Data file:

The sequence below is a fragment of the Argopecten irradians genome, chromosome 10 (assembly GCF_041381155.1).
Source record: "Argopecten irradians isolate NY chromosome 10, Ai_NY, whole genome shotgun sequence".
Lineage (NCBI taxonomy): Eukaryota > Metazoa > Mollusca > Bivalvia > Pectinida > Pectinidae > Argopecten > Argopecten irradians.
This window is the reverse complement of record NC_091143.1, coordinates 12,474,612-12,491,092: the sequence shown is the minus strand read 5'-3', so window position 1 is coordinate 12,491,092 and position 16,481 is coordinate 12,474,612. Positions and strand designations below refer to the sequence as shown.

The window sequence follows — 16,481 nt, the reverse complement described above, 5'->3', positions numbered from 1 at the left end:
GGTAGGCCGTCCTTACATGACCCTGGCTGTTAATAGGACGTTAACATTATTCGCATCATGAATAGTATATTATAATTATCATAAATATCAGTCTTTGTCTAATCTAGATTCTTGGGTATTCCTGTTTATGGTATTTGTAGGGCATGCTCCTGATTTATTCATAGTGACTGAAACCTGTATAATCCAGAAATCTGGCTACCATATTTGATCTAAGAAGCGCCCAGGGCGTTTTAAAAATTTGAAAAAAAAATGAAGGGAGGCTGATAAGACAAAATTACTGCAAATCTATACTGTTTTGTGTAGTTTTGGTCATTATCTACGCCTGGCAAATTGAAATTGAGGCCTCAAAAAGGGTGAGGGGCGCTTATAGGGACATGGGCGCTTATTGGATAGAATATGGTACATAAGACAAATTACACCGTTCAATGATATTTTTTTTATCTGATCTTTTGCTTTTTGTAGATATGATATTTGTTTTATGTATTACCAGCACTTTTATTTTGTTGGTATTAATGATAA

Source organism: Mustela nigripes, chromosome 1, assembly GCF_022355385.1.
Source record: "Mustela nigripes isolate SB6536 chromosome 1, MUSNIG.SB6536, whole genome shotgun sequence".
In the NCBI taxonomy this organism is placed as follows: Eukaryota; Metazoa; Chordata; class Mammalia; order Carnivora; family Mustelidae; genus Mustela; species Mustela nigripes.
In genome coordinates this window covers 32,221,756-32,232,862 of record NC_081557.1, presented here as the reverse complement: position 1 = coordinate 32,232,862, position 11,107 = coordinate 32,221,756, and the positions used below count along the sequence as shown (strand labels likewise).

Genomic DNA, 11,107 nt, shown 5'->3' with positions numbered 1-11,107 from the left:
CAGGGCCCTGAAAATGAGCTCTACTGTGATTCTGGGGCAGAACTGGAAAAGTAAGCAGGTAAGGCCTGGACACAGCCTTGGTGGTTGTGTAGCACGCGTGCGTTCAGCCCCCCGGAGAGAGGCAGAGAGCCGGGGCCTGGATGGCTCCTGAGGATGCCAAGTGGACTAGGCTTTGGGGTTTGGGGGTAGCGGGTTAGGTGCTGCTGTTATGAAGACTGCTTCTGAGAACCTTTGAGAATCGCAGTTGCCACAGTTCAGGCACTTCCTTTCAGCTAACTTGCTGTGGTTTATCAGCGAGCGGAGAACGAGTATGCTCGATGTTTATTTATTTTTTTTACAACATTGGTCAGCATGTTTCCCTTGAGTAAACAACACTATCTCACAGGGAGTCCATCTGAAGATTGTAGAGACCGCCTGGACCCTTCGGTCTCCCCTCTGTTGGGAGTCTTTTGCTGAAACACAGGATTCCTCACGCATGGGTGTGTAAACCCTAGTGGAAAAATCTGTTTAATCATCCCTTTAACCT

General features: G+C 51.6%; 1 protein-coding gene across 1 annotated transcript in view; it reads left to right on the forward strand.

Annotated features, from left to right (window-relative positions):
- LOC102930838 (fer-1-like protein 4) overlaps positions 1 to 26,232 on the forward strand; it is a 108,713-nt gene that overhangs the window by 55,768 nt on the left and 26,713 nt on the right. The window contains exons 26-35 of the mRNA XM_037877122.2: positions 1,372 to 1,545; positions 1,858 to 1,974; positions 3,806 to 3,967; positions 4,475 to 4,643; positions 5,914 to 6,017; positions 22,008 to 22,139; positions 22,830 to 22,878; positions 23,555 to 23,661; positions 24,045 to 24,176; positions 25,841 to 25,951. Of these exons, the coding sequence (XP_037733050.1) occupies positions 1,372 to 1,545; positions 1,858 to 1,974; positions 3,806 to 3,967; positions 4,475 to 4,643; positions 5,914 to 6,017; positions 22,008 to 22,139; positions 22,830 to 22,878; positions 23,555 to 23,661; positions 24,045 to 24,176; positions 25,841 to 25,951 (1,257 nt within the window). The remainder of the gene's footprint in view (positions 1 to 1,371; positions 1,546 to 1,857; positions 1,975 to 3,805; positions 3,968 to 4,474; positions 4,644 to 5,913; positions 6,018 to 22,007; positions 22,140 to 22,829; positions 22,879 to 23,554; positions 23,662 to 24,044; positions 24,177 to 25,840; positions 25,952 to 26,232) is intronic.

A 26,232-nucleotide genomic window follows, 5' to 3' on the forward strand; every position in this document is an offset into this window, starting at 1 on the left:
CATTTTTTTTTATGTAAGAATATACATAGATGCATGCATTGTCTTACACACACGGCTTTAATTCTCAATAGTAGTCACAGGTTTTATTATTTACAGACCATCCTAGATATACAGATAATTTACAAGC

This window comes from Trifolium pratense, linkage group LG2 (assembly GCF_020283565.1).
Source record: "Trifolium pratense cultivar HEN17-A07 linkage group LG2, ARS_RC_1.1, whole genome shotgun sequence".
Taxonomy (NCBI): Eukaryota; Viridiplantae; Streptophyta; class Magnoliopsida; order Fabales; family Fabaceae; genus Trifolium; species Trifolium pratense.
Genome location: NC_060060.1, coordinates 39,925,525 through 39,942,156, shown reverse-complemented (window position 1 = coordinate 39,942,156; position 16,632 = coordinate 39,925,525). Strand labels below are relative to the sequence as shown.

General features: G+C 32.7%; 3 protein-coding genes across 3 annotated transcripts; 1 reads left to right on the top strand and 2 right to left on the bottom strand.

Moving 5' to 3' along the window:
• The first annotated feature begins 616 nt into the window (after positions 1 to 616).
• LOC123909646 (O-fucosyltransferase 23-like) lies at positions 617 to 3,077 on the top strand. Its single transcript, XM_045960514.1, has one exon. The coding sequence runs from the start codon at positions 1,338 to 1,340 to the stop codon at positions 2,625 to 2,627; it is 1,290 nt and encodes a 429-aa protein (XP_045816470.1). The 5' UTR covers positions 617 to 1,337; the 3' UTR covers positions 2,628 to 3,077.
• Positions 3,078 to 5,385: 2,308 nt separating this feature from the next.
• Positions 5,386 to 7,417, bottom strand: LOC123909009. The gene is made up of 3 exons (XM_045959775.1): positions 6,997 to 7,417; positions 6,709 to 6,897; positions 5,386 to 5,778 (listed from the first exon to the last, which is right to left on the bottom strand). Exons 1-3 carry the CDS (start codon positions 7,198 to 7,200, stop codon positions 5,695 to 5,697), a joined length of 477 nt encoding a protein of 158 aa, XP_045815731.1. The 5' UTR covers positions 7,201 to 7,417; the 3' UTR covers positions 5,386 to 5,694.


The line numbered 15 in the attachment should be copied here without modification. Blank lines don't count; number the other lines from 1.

- LOC102930838 (fer-1-like protein 4) overlaps positions 1 to 26,232 on the forward strand; it is a 108,713-nt gene that overhangs the window by 55,768 nt on the left and 26,713 nt on the right. The window contains exons 26-35 of the mRNA XM_037877122.2: positions 1,372 to 1,545; positions 1,858 to 1,974; positions 3,806 to 3,967; positions 4,475 to 4,643; positions 5,914 to 6,017; positions 22,008 to 22,139; positions 22,830 to 22,878; positions 23,555 to 23,661; positions 24,045 to 24,176; positions 25,841 to 25,951. Of these exons, the coding sequence (XP_037733050.1) occupies positions 1,372 to 1,545; positions 1,858 to 1,974; positions 3,806 to 3,967; positions 4,475 to 4,643; positions 5,914 to 6,017; positions 22,008 to 22,139; positions 22,830 to 22,878; positions 23,555 to 23,661; positions 24,045 to 24,176; positions 25,841 to 25,951 (1,257 nt within the window). The remainder of the gene's footprint in view (positions 1 to 1,371; positions 1,546 to 1,857; positions 1,975 to 3,805; positions 3,968 to 4,474; positions 4,644 to 5,913; positions 6,018 to 22,007; positions 22,140 to 22,829; positions 22,879 to 23,554; positions 23,662 to 24,044; positions 24,177 to 25,840; positions 25,952 to 26,232) is intronic.